Burundi Civil War Essay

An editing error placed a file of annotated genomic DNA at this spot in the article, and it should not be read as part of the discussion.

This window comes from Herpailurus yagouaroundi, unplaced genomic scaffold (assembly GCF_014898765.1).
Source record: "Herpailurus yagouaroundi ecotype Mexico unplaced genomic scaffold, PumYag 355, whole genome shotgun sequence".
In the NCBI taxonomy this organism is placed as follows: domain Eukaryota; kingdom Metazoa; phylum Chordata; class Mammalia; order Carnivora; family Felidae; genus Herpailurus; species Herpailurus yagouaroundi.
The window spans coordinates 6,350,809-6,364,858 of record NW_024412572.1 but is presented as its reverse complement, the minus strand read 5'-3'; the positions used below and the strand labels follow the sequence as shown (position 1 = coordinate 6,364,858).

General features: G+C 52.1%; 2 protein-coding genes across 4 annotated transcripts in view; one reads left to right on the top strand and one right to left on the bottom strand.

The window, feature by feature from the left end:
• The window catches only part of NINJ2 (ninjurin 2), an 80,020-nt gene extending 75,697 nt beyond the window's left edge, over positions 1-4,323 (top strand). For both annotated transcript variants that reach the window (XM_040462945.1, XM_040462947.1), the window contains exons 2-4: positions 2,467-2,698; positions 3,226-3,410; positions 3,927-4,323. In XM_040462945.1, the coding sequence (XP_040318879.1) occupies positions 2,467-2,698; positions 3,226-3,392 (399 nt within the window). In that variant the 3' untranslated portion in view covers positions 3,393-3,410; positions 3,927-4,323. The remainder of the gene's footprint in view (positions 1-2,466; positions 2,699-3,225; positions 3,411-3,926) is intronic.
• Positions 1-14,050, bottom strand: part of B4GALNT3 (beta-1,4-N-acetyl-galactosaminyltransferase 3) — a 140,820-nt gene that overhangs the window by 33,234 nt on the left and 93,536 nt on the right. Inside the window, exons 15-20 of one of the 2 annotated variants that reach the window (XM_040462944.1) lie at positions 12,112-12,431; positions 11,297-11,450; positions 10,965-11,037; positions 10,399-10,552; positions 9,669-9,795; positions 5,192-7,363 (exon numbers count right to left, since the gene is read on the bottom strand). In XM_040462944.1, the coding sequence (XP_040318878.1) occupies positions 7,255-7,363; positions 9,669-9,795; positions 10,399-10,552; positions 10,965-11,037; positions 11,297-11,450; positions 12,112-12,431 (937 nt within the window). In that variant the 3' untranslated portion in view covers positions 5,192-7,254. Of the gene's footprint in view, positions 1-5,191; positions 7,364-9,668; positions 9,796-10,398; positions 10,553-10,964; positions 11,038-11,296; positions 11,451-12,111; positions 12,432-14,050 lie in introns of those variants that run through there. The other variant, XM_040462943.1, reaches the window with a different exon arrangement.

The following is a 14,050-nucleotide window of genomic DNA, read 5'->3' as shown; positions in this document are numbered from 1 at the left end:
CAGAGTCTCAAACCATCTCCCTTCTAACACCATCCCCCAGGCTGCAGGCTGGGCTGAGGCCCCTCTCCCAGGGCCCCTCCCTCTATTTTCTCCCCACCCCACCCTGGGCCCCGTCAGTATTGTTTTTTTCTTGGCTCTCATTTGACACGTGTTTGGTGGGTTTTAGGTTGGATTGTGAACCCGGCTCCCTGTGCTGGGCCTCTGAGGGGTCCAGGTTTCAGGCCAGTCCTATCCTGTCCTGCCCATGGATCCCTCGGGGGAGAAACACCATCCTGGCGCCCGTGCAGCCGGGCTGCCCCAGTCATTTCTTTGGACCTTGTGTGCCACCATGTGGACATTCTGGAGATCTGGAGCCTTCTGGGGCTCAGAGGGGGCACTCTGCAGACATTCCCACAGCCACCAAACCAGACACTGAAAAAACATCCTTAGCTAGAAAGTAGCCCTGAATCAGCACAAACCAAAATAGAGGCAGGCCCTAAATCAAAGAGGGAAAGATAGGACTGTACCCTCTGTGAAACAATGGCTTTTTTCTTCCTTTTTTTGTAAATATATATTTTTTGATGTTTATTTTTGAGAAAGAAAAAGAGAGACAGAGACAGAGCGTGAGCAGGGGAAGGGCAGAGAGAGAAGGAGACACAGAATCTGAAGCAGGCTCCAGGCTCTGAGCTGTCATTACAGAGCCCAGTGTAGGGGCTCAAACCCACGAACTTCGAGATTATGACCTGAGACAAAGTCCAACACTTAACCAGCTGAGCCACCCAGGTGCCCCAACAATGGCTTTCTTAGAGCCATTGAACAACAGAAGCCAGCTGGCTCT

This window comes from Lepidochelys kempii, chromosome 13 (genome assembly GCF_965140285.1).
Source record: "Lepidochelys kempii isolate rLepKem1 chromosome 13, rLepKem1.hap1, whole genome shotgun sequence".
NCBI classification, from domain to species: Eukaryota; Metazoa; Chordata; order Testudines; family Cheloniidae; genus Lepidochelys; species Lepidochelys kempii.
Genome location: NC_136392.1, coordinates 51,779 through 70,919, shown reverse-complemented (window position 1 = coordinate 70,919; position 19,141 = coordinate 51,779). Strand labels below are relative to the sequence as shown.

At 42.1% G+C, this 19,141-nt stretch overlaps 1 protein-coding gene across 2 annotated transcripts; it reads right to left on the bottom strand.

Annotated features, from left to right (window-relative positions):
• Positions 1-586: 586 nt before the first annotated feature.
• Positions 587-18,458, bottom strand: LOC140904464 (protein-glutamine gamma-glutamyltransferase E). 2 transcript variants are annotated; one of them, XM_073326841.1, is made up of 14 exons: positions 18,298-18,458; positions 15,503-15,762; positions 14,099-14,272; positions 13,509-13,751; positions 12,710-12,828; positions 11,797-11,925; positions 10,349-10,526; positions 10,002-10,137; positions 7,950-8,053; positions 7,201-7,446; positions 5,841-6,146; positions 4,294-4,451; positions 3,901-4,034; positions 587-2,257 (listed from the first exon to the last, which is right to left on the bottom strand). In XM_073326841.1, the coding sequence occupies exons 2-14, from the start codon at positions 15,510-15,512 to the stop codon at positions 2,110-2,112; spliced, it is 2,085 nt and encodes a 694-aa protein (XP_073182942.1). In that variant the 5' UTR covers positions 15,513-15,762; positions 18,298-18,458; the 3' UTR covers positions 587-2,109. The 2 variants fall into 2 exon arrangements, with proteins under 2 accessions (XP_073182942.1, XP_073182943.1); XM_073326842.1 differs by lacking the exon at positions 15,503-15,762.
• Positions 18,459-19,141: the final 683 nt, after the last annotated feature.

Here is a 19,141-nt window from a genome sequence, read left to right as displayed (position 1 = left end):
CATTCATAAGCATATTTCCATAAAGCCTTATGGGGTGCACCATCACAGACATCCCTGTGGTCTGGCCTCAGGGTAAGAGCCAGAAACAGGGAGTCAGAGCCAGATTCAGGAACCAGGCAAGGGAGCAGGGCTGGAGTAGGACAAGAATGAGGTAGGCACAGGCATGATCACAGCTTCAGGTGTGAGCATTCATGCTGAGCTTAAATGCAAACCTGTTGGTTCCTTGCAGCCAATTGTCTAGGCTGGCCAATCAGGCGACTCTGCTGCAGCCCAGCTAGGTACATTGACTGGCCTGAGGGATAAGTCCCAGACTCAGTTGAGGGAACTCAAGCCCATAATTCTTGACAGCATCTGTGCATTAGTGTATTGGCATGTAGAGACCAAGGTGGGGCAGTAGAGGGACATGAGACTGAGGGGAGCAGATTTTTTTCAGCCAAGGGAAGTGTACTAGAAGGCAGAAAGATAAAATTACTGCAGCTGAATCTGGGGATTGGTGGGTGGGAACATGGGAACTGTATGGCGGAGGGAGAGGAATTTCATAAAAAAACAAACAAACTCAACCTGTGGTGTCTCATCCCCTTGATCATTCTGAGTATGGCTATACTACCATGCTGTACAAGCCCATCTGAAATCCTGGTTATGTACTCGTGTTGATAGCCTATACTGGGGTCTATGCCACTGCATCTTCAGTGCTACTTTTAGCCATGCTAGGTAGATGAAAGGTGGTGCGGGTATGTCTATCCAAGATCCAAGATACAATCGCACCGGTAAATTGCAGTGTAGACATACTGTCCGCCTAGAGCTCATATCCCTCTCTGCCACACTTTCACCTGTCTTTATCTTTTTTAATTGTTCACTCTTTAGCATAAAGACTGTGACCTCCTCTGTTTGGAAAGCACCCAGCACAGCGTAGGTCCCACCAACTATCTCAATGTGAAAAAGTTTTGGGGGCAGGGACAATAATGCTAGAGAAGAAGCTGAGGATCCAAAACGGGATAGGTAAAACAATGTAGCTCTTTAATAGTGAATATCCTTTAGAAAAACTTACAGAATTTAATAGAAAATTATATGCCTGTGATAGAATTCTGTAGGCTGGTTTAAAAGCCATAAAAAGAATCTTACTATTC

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Between 1946 and 2001, there have been around 50 ethnically motivated civil conflicts worldwide; by 2003, all but 16 of them had been settled. By civil conflict, it means a disagreement between domestic actors-government and private groups- over issues that may be economic, political, social, cultural, or any combination of these. I will analyze the cases of civil conflict in Africa that have profound ramifications of peace and stability in Burundi between the Hutu and Tutsi people. My research will also increase our understanding of the nature of divided societies in Africa of the Hutu and Tutsi communities and the three main theories of peacemaking between races. Conflict must be understood as potentially endemic in all political systems. There is a direct connection between the escalation of civil conflict, the retardation of socioeconomic development, and the exacerbation of human misery. A republic that is located east equatorial Africa. Burundi is bordered on the east and south by Tanzania, on the southwest by Lake Tanganyika in the Rift Valley, on the west by the people’s republic of Congo and on the north by Rwanda. The capital city is Bujumbura. Burundi is poor and densely populated, with over four-fifths of the population engaged in subsistence agriculture. The small modern sector, largely based on the export of coffee and tea, has been damaged by an economic embargo imposed by neighboring states in 1996. The ongoing violence since 1993 has caused severe economic disruption and dislocation. Large numbers of internally displaced people have been unable to produce their own food crops and largely depend on international humanitarian assistance These natives were subsequently displaced by Bantu tribes, who were in turn defeated by the Tutsi, who evaded out Ethiopia and who founded the kingdoms of Ruanda and Urundi. The national problem continues to be

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